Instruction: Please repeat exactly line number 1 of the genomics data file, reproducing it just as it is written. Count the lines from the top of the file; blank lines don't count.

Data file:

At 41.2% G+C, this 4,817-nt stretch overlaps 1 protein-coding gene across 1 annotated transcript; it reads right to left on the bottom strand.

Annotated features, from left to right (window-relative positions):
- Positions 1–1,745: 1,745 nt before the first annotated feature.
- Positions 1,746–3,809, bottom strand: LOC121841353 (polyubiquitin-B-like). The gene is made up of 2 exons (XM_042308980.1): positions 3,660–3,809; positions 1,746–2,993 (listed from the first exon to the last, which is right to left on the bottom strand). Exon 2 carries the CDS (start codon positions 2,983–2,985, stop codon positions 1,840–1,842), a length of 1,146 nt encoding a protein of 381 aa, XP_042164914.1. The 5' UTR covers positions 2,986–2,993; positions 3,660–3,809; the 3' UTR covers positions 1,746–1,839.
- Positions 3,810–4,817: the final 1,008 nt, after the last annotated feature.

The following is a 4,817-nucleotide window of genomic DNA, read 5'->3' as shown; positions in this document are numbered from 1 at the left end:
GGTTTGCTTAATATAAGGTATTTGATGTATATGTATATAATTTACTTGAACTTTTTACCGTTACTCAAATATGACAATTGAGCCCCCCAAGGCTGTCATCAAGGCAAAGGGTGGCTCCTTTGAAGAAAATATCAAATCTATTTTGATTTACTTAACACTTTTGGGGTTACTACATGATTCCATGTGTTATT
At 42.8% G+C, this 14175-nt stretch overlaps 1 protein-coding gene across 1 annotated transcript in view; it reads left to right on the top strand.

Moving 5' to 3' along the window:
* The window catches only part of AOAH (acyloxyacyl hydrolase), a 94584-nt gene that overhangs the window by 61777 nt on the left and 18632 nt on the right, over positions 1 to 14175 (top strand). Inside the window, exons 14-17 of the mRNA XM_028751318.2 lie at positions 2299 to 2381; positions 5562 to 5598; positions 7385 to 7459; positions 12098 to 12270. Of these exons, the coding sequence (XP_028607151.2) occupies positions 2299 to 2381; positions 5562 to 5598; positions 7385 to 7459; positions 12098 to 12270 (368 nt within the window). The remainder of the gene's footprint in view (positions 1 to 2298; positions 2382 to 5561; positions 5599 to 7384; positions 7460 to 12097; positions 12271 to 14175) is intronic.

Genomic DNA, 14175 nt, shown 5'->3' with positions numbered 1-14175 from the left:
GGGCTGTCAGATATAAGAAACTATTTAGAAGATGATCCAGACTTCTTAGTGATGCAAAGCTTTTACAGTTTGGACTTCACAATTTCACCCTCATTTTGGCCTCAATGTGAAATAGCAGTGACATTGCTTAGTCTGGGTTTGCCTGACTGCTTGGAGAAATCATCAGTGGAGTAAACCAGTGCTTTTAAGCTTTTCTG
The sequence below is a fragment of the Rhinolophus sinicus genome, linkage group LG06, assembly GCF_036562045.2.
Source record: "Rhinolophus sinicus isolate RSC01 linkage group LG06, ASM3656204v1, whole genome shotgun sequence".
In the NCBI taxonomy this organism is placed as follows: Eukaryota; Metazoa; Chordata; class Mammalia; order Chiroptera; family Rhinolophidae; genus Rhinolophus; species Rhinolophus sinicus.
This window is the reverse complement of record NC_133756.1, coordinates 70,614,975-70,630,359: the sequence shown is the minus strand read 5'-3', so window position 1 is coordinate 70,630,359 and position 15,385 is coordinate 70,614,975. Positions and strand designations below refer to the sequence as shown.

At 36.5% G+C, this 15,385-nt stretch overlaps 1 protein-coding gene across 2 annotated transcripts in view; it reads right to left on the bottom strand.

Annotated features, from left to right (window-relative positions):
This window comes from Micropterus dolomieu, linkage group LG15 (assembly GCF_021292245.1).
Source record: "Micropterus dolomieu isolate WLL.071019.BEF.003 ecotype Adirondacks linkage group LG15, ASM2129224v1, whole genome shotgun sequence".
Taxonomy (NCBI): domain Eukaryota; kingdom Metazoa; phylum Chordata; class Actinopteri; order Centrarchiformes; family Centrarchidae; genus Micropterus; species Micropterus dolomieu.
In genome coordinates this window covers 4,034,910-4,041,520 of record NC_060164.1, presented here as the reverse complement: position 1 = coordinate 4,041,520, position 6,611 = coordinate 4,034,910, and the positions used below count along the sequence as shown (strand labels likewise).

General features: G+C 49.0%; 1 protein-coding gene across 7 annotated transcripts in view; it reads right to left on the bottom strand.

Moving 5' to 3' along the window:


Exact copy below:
At 41.2% G+C, this 4,817-nt stretch overlaps 1 protein-coding gene across 1 annotated transcript; it reads right to left on the bottom strand.